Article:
Now the provided good services to the CIA in this inaccessible war zones. The Hmong knew the dangers in the jungle, but not in politics. From historically causes they never liked the laotian and vietnamese, they were discriminated since centuries. And then there was the opium, which the Hmong had a long tradition of growing, even from the time when they were still living in China. Under the direction of guerrilla troop leaders from the ranks of the Hmong, and with the infrastructure and protection of the CIA, the opium trade took on completely new dimensions. Using their own aircraft or Air America, they could supply markets in Saigon, Bangkok, and Manila—with American soldiers being the main customers.
The CIA offered the Hmong supposed protection against the bombs, which fell daily, on average one every eight minutes. They had good wages, food, and accommodations. It was a life of unaccustomed wealth, for which they would pay dearly. Thirty thousand Hmong fought for the Americans in the Vietnam War; they suffered losses at a rate ten times that of the Americans. The american ambassador from south vietnam, U.Alexis Johnson discribed the situation 1972: „(The Laos Operation) is something of which we can proud as Americans. It has involved virtually no American casualities. What we are getting for our money there…is, i think, to use the old phrase, very cost effective.“(1)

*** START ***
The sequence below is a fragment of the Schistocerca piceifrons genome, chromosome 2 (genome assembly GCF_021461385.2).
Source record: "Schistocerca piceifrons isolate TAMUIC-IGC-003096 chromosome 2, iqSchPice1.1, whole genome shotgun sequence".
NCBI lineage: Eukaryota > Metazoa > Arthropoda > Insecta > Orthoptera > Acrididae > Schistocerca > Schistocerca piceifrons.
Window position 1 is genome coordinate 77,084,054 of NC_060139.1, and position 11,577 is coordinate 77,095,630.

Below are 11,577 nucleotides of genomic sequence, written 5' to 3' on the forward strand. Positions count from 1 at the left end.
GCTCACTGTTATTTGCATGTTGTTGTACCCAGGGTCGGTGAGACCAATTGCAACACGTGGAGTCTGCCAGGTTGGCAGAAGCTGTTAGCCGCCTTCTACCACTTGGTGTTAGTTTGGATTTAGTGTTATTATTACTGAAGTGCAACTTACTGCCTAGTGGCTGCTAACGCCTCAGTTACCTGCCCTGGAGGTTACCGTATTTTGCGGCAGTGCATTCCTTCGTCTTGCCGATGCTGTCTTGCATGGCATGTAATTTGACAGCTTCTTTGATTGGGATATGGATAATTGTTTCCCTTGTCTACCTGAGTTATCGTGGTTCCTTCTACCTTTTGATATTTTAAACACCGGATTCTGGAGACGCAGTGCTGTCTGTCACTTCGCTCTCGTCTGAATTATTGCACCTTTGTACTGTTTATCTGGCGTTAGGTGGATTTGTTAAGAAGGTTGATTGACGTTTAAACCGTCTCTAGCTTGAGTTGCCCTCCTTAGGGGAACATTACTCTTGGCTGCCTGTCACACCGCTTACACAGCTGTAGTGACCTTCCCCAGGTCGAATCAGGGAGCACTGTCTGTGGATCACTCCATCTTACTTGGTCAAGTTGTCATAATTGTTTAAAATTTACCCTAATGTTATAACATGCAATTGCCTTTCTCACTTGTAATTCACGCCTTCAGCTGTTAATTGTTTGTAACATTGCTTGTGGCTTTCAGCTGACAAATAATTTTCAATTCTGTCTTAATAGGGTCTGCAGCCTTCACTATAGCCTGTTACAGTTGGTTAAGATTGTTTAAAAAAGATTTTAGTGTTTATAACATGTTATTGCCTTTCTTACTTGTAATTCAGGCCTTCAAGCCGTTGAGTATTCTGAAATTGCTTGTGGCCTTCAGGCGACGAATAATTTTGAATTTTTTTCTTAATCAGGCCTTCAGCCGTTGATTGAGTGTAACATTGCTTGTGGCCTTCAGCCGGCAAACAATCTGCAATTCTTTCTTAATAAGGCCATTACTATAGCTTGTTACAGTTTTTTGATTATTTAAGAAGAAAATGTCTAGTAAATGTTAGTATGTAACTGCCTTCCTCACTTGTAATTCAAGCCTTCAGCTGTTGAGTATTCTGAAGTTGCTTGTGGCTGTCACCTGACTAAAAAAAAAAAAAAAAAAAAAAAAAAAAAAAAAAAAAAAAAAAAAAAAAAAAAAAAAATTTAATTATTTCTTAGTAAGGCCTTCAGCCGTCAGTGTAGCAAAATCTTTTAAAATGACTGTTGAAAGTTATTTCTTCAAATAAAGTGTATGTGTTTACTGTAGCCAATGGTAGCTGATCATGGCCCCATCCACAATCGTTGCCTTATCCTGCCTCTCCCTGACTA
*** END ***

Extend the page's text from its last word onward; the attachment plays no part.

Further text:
The Hmong were among those who suffered from the war, having been left behind unprotected among their former enemies when the Americans withdrew. Only 3000 were evacuated directly from the american gouvernment. Most of them fled on theire own hook to neighboring Thailand, and from there made their way to the United States thanks to resettlement agreements. Around 300,000 Hmong have emigrated thus far to Canada, Australia, France, and the United States. There are not many indigenous people who live today so spreaded in the whole world like the Hmong.
There are more than five million Hmong in the world. Roughly half of them live in China, where they are known as Miao, just one Million in Vietnam, 500.000 in Laos, 150.000 in Thailand and approximately 260.000 in Amerika. The largest Hmong communities outside Asia are in California, Minnesota, and Wisconsin. Influenced by a centuries-old tradition of migration, they live there in a diaspora, scattered and isolated, far from their origins. Until his death in early 2011, Vang Pao, their old, unscrupulous general in the secret war in Laos, was the leader of the “American Hmong Community.”